The camera uses near-infrared light emitted by the LEDs. Since it doesn’t have a near-IR filter, it picks up the IR light better than a normal camera does. The LEDs are super bright and the LED ring can throw light about 30 or 40 yards.

Project Steps

First, cut the box.

Cut two eye holes 1″ diameter a little over an inch apart. They should be as wide apart as the eyes of the user.

Next, cut a nose hole just below the eye holes halfway under the edge of the box. This is tricky to do, and is easiest with a Dremel. If you want, line the inside with cloth or rubber to make it more comfortable.

Drill holes for the power switch and battery port.

Now, connect and test the components.

Start by connecting together the positive leads of the battery, monitor, camera, and IR LEDs. Connect the negative leads of the LEDs, camera, and monitor to one terminal of the switch. Run the wires to the camera and LEDs through a hole in the front of the box.

Connect the other end of the switch to the battery’s negative terminal.

Connect a battery charger to the battery. Connect the video line from the monitor to the camera. Turn on the switch.

The monitor should display a direct camera feed. The IR LEDs should light up white in the camera in a dark room. Cover the red shiny piece with electrical tape.

Remove the adhesive backing from the bottom of the plastic “foot” of the monitor. Attach it to the bottom of the box at the back facing the eyeholes. Glue or tape the battery to the side of the box away from the monitor and eyeholes, as in the picture.

Unscrew or cut off the side projections of the camera. Do not cut or disassemble the little black box with the camera itself or cut the cords.

Glue or tape the camera to the front of the box. Glue the ring of LEDs next to it, also facing foward.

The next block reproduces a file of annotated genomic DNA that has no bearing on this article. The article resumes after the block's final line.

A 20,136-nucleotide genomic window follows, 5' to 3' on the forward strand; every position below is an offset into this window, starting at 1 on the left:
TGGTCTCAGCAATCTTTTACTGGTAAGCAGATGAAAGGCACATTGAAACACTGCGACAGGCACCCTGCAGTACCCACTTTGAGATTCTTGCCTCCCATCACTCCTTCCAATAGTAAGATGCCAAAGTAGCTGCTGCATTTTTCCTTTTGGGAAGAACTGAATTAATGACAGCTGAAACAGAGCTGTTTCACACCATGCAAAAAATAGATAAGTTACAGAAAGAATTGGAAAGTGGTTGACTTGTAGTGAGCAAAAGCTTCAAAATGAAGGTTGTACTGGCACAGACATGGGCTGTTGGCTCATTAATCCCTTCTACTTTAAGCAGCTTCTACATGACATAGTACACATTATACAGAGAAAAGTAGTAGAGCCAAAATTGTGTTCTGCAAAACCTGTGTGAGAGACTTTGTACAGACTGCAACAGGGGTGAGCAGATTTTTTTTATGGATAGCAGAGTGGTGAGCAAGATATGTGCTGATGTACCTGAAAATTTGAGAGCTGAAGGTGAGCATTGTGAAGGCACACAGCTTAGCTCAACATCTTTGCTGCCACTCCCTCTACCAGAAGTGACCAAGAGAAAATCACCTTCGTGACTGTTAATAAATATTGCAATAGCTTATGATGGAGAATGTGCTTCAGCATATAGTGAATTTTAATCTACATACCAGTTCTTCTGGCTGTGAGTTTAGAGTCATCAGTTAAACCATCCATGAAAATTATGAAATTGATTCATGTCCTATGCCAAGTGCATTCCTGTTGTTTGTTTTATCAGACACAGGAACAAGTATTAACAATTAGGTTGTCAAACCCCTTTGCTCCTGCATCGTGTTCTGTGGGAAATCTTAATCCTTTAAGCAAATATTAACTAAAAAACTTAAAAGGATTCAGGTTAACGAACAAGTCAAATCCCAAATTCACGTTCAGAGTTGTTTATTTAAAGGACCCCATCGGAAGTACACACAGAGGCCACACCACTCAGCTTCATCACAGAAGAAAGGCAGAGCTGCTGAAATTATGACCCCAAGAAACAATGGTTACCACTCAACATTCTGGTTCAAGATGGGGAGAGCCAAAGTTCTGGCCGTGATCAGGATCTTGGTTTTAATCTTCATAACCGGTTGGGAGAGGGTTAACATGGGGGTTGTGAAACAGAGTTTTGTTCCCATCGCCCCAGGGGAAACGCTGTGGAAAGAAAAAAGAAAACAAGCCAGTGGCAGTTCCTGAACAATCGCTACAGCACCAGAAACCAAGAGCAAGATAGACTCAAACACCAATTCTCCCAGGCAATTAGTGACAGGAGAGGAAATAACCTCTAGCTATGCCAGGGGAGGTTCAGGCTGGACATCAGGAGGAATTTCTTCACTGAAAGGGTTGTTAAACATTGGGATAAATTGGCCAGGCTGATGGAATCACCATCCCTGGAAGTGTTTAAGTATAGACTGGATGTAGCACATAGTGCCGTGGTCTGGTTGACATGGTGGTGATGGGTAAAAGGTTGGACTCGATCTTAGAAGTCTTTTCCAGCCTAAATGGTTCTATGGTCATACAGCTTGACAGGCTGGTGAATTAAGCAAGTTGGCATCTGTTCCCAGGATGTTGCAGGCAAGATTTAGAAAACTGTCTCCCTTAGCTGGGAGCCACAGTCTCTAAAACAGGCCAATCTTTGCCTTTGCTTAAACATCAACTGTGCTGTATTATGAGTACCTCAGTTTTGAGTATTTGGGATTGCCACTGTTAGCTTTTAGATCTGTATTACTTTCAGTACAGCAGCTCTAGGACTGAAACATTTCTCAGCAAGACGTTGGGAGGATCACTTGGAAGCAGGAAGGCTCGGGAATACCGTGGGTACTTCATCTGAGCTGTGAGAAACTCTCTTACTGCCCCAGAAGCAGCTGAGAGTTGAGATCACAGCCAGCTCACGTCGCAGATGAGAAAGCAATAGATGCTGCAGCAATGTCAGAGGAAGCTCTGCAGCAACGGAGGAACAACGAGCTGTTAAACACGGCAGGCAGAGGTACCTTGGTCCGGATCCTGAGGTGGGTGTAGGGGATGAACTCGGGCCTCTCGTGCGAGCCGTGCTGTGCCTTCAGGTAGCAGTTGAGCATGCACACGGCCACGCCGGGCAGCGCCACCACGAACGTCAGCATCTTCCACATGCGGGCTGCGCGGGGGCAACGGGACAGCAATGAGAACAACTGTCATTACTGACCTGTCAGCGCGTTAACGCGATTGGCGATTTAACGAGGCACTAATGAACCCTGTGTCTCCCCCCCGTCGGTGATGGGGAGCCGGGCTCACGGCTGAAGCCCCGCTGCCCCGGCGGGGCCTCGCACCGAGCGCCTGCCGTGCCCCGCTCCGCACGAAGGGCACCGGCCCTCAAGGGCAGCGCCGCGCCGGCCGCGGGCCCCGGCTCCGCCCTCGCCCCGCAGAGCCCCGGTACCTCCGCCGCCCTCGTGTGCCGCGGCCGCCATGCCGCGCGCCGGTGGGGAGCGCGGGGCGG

Push the switch through a hole in the top of the box and screw the washer and nut on the top.

Test the system again. It should show the image from the camera, and holding it near a surface in the light should reveal that the LEDs are lit up, and in the dark, they should shine like a super flashlight.

Fully charge the battery.

Test it one last time.

Wait until darkness strikes, and calmly flip the switch. Now, look through the eyeholes and see everything. This really impresses people, especially when they find out you built it yourself! Spy on your enemies, watch nocturnal animals, surprise people, escape the zombie apocalypse, or just amuse people. For a good “spy” look, paint it camouflage with leaves and some varying greens and greys as in the picture, or flat black (like I did). (Credit for the picture goes to Kipkay, from his video for the L.A.W.)

Notice that though the camera claims to be “infrared” it is actually near-infrared. It will not act as a thermal camera, as heat emits very low-frequency infrared, well below what silicon camera sensors can pick up, even with the IR filter removed.


The materials cost under $60 from Amazon. The exact box size is not important, but it must fit everything, and the end-to-end dimension must be at least 1" greater than your minimum focal distance.